Release Date: April 13, 2021
BUFFALO, N.Y. – Mindfulness is big business. Downloads of mindfulness apps generate billions of dollars annually in the U.S., and their popularity continues to rise. In addition to what individual practitioners might have on their phones, schools and prisons along with 1 in 5 employers currently offer some form of mindfulness training.
Mindfulness and meditation are associated with reducing stress and anxiety, while increasing emotional well-being. Plenty of scholarship supports these benefits. But how does mindfulness affect the range of human behaviors — so-called prosocial behaviors — that can potentially help or benefit other people? What happens when the research looks outwardly at social effects of mindfulness rather than inwardly at its personal effects?
It’s within the area of prosocial behaviors that a new paper by University at Buffalo researchers demonstrates the surprising downsides of mindfulness, while also offering easy ways to minimize those consequences ─ both of which have practical implications for mindfulness training.
“Mindfulness can make you selfish,” says Michael Poulin, PhD, an associate professor of psychology in the UB College of Arts and Sciences and the paper’s lead author. “It’s a qualified fact, but it’s also accurate.
“Mindfulness increased prosocial actions for people who tend to view themselves as more interdependent. However, for people who tend to view themselves as more independent, mindfulness actually decreased prosocial behavior.”
The results sound contradictory given the pop culture toehold of mindfulness as an unequivocal positive mental state. But the message here isn’t one that dismantles the effectiveness of mindfulness.
“That would be an oversimplification,” says Poulin, an expert in stress, coping and prosocial engagement. “Research suggests that mindfulness works, but this study shows that it’s a tool, not a prescription, which requires more than a plug-and-play approach if practitioners are to avoid its potential pitfalls.”
The findings will appear in a forthcoming issue of the journal Psychological Science.
Poulin says independent versus interdependent mindsets represent an overarching theme in social psychology. Some people think of themselves in singular or independent terms: “I do this.” While others think of themselves in plural or interdependent terms: “We do this.”
There are also cultural differences layered on top of these perspectives. People in Western nations most often think of themselves as independent, whereas people in East Asian countries more often think of themselves as interdependent. Mindfulness practices originated in East Asian countries, and Poulin speculates that mindfulness may be more clearly prosocial in those contexts. Practicing mindfulness in Western countries removes that context.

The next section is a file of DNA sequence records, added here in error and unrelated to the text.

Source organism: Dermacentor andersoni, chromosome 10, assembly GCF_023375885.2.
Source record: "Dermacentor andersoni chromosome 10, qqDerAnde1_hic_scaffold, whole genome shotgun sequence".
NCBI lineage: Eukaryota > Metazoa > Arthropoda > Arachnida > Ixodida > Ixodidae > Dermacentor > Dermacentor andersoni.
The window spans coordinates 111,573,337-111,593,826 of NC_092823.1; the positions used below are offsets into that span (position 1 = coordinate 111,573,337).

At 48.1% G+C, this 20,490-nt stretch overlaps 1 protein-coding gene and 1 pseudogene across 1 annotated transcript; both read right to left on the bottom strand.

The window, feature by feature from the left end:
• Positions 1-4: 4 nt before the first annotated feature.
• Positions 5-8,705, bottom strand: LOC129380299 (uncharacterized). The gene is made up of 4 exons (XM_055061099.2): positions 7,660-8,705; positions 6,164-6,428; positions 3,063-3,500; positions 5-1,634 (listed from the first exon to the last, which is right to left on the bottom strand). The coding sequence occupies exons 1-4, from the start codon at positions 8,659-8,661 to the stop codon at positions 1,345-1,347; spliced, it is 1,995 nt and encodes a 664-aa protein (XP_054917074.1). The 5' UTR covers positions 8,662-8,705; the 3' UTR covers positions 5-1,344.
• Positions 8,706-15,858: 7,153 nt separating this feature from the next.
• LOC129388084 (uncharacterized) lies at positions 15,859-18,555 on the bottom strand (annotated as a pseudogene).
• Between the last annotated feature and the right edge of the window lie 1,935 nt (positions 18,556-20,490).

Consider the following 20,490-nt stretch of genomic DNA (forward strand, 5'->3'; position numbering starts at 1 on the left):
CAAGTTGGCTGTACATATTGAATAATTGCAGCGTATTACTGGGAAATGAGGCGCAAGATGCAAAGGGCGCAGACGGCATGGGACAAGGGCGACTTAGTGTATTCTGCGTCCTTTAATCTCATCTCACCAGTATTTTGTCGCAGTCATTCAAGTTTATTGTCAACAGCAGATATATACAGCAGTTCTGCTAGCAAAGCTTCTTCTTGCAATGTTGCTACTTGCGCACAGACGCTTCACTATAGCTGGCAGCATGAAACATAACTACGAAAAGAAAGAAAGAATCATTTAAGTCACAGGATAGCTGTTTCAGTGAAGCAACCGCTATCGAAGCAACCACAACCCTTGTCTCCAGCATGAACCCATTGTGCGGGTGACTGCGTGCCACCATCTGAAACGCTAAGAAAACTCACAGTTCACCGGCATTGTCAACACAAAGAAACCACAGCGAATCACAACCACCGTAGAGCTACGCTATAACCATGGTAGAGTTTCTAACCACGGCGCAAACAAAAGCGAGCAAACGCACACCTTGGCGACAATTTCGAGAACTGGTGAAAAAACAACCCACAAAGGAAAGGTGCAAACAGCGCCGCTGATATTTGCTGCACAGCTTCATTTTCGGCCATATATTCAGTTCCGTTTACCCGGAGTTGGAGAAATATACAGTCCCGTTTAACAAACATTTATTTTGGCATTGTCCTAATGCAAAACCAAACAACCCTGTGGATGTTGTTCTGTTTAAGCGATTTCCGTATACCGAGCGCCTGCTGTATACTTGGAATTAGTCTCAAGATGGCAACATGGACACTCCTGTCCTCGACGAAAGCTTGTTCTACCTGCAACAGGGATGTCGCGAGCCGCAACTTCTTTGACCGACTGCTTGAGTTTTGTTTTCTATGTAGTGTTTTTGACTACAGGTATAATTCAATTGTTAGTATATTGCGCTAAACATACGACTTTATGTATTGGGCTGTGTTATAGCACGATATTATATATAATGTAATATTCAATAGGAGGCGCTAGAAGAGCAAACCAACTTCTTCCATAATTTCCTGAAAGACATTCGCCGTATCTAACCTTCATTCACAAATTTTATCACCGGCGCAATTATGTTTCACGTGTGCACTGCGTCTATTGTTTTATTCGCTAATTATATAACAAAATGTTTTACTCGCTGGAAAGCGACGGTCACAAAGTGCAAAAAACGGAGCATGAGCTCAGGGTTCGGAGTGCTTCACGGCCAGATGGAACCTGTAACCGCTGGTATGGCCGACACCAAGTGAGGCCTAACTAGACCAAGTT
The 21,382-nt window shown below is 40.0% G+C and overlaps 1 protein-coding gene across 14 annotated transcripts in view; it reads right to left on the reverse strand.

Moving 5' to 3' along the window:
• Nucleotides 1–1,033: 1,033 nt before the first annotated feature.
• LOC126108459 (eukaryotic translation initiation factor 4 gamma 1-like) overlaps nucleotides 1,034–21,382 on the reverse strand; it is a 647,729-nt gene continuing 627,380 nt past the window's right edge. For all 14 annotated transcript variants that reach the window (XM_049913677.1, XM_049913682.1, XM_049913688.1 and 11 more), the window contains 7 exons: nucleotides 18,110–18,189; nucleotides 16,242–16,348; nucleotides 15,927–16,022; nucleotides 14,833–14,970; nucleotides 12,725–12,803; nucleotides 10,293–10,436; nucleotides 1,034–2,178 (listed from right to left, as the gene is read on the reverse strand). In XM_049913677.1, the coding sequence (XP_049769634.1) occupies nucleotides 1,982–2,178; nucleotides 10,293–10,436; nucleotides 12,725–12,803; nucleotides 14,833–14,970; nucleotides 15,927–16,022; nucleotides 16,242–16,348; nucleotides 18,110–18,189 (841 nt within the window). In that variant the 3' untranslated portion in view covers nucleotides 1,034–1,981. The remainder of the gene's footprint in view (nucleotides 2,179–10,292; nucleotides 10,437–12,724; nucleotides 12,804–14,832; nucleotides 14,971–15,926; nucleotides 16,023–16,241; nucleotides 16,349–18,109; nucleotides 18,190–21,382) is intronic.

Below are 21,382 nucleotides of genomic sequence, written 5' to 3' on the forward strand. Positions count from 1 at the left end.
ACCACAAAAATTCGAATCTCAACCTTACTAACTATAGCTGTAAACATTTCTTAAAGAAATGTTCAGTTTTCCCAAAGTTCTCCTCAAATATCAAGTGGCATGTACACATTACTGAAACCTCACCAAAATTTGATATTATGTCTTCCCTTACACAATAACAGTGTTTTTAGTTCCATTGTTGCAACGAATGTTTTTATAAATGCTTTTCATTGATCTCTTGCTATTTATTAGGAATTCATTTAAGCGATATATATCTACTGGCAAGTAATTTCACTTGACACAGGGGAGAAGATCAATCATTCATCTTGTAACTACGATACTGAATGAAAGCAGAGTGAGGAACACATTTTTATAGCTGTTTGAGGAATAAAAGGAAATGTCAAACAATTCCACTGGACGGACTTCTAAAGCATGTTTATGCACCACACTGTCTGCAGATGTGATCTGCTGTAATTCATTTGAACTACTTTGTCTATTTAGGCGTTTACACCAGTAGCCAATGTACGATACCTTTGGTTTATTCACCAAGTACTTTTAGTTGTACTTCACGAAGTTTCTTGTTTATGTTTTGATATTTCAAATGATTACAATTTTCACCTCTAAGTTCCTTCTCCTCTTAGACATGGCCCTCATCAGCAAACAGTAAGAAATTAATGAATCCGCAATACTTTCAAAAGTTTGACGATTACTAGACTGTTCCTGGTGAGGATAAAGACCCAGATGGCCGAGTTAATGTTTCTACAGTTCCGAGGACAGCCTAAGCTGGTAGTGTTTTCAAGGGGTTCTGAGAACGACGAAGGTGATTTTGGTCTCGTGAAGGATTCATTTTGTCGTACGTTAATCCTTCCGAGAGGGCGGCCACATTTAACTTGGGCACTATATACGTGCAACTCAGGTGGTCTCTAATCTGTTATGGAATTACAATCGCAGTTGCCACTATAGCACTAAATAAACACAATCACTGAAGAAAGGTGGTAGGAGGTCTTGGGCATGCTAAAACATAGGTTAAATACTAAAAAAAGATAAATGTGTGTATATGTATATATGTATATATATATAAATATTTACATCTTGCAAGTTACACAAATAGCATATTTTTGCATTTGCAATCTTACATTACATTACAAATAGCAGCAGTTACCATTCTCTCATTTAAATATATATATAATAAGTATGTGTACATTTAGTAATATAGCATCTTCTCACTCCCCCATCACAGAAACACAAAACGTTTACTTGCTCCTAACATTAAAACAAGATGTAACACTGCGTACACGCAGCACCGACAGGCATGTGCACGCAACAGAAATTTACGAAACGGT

“Despite these individual and cultural differences, there is also variability within each person, and any individual at different points in time can think of themselves either way, in singular or plural terms,” says Poulin.
The researchers, which included Shira Gabriel, PhD, a UB associate professor of psychology, C. Dale Morrison and Esha Naidu, both UB graduate students, and Lauren M. Ministero, PhD, a UB graduate student at the time of the research who is now a senior behavioral scientist at the MITRE Corporation, used a two-experiment series for their study.
First, they measured 366 participants’ characteristic levels of independence versus interdependence, before providing mindfulness instruction or a mind wandering exercise to the control group. Before leaving, participants were told about volunteer opportunities stuffing envelopes for a charitable organization.
In this experiment, mindfulness led to decreased prosocial behavior among those who tended to be independent.
In the next experiment, instead of having a trait simply measured, 325 participants were encouraged to lean one way or the other by engaging in a brief but effective exercise that tends to make people think of themselves in independent or interdependent terms.
The mindfulness training and control procedures were the same as the first experiment, but in this case, participants afterwards were asked if they would sign up to chat online with potential donors to help raise money for a charitable organization.
Mindfulness made those primed for independence 33% less likely to volunteer, but it led to a 40% increase in the likelihood of volunteering to the same organization among those primed for interdependence. The results suggest that pairing mindfulness with instructions explaining how to make people think of themselves in terms of their relationships and communities as they’re engaging in mindfulness exercises may allow them to see both positive personal and social outcomes.
“We have to think about how to get the most out of mindfulness,” Poulin says. “We have to know how to use the tool.”
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